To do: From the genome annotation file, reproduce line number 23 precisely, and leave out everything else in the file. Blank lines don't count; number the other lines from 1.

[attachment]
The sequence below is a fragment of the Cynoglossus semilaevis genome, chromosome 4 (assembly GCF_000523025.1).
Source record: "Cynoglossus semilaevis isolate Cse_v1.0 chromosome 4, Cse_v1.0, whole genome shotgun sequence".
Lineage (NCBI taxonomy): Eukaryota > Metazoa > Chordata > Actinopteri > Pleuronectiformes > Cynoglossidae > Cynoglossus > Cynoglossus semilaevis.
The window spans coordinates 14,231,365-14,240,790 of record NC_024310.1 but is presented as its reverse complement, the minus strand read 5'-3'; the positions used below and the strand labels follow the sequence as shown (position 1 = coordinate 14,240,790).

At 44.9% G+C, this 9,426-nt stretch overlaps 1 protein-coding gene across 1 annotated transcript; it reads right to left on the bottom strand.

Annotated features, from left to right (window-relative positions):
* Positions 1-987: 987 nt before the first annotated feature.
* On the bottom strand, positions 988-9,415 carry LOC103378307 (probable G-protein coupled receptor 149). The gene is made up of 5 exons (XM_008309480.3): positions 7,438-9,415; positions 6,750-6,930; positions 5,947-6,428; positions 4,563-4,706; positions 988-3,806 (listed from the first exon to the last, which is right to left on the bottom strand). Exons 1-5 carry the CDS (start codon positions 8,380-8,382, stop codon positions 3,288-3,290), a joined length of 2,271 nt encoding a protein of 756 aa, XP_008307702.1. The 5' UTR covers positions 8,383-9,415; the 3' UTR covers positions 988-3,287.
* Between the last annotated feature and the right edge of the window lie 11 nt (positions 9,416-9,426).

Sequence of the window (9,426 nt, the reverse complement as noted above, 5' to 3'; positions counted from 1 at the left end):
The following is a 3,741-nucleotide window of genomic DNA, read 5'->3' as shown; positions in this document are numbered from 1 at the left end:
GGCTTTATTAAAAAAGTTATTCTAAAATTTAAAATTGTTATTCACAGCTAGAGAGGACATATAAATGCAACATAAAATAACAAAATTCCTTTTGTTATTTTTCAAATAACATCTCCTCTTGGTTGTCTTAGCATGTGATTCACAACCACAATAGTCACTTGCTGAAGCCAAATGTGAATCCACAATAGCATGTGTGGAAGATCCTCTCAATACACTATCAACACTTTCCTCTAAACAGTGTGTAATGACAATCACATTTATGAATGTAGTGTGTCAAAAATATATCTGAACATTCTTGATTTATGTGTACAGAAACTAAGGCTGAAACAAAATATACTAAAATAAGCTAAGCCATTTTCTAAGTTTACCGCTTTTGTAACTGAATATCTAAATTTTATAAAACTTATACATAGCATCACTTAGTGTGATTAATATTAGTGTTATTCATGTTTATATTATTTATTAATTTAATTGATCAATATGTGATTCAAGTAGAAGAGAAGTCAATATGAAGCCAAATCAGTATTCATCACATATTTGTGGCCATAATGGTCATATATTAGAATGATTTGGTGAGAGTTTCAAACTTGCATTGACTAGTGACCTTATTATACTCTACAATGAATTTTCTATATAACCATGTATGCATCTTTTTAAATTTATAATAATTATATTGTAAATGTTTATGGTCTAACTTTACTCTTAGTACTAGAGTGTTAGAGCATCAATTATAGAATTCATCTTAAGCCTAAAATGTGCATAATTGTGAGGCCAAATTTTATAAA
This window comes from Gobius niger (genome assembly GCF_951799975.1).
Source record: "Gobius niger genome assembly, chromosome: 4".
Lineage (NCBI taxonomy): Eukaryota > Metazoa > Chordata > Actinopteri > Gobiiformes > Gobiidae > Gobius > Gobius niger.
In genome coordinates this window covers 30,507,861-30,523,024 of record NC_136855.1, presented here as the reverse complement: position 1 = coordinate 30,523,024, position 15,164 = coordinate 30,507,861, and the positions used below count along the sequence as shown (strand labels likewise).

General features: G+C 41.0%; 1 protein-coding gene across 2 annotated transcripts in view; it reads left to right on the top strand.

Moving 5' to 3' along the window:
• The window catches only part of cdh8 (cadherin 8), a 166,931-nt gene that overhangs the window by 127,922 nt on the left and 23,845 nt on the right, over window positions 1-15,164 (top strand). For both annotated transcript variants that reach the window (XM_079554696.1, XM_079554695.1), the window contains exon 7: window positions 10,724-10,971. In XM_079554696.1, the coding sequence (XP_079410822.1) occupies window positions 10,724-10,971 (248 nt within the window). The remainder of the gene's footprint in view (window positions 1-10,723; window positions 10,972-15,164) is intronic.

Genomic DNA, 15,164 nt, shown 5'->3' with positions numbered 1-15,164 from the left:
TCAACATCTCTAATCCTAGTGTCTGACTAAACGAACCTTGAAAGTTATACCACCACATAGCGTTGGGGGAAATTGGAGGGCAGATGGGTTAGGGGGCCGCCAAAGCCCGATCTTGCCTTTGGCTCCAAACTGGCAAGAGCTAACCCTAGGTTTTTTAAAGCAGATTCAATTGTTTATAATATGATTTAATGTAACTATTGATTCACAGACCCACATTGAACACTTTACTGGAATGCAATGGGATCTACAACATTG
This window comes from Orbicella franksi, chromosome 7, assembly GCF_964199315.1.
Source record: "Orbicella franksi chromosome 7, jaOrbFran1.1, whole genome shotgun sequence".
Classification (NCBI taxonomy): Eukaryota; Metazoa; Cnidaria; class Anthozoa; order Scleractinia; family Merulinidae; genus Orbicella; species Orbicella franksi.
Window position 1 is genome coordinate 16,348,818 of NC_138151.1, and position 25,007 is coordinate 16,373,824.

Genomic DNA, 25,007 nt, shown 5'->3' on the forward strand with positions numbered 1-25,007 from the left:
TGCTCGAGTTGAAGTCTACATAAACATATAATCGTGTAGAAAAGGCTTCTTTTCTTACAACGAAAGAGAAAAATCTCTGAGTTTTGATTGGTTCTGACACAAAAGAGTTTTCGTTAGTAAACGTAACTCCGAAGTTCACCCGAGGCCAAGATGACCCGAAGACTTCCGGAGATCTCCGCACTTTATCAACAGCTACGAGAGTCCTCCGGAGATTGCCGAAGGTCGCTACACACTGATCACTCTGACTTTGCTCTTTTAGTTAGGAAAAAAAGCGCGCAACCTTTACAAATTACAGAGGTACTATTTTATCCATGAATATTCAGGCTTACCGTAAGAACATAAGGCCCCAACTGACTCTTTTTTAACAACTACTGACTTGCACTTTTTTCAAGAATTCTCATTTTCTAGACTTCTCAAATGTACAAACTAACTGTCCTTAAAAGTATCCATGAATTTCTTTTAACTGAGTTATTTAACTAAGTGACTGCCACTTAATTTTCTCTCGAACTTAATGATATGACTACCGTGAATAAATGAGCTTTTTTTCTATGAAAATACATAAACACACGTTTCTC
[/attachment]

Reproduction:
Source record: "Orbicella franksi chromosome 7, jaOrbFran1.1, whole genome shotgun sequence".